Design Pop aims to celebrate innovation and creativity, says its founder, Amy McKeogh. It takes place in various locations across Cork: Thompson House, Elizabeth Fort, Emmett Place, and Blackrock Castle.
“The intention of Design Pop has always been to celebrate the incredible talent in architecture, design, and food and drink producers in Ireland. It is more important than ever to celebrate creativity, collaboration, and support our local talent,” says Amy.
“This year's theme for the festival is Resilience, which will be explored through the pavilions, talks, and conversations, happening over the weekend. The programme features over 16 free events, and two special ticketed events.”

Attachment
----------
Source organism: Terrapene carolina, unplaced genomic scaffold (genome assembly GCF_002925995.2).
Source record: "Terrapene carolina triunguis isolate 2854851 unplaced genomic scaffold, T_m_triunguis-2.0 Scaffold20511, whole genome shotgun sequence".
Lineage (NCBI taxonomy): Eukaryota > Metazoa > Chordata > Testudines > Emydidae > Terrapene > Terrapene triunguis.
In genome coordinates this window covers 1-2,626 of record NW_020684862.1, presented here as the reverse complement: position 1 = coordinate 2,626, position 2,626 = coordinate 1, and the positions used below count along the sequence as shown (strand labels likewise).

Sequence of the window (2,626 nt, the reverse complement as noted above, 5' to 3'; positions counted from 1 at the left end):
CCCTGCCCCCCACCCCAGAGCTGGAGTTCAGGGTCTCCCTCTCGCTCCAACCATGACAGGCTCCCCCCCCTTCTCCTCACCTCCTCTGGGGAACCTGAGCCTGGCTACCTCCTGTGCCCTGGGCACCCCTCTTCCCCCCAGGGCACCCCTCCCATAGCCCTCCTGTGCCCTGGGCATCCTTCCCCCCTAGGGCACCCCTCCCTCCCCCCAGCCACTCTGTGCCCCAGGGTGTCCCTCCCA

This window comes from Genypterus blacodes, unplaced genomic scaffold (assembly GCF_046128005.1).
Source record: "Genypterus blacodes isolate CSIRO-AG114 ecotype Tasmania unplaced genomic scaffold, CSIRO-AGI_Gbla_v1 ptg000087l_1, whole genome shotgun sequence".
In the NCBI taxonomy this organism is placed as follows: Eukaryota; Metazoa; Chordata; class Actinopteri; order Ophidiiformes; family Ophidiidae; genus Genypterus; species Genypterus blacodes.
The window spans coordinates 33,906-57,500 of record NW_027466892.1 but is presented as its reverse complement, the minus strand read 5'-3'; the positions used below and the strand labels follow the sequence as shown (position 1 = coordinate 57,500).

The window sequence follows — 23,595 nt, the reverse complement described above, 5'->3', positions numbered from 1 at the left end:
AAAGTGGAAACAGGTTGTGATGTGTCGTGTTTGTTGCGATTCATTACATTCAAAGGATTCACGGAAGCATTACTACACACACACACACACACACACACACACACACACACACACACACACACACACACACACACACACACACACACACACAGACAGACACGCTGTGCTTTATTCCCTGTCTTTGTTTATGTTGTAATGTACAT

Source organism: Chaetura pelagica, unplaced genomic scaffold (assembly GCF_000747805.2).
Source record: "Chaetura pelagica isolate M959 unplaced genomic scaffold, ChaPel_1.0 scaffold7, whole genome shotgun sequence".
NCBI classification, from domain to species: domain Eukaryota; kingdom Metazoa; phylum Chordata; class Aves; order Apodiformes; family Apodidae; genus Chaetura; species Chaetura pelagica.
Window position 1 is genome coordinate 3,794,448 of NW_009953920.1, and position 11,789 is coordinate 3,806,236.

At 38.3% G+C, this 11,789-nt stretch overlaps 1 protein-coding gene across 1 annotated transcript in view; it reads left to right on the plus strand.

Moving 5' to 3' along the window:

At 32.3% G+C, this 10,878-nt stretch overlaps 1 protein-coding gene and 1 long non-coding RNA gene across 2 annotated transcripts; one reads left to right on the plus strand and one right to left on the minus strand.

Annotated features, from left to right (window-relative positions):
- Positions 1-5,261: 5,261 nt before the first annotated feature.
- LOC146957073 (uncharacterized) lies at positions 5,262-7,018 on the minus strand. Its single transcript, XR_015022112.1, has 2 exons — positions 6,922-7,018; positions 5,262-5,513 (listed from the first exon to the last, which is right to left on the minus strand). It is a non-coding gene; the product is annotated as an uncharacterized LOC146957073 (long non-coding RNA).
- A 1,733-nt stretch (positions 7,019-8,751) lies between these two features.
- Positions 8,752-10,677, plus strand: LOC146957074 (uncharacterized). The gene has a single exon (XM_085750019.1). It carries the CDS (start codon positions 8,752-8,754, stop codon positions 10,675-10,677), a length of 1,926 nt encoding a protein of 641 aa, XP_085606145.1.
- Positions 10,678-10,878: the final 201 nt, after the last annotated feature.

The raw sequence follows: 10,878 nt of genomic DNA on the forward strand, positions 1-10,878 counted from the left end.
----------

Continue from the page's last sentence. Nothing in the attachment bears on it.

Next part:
The launch night, Friday night, August 28, will feature talks and discussions with guests The Project Twins. This graphic art duo, James and Michael Fitzgerald, will speak about their studio and some of their interesting projects to date. Meanwhile, the founding director of The Glucksman, Fiona Kearney, will share her insight on running a leading museum for creative learning and access to the visual arts.\
Saturday morning, August 29, offers a creative workshop for children, with plant-based food company Banana Melon; later, a panel discussion about gender equality in design will be led by Founder of WhyDesign Kim Mackenzie-Doyle.
Into the afternoon, there will be a networking lunch for women by WhyDesign. Talks will feature OHK O’Herlihy’s, Kinsale, and the Dublin-based architecture and design team at Studio Anois. A discussion “Creative Process Behind Launching a New Brand” features guests Graham Vard (Billion), Ernest Cantillon (Kinsale Gin and Red Earl Whiskey), Tony Speight (West Cork Coffee) and Clonakilty Black Pudding.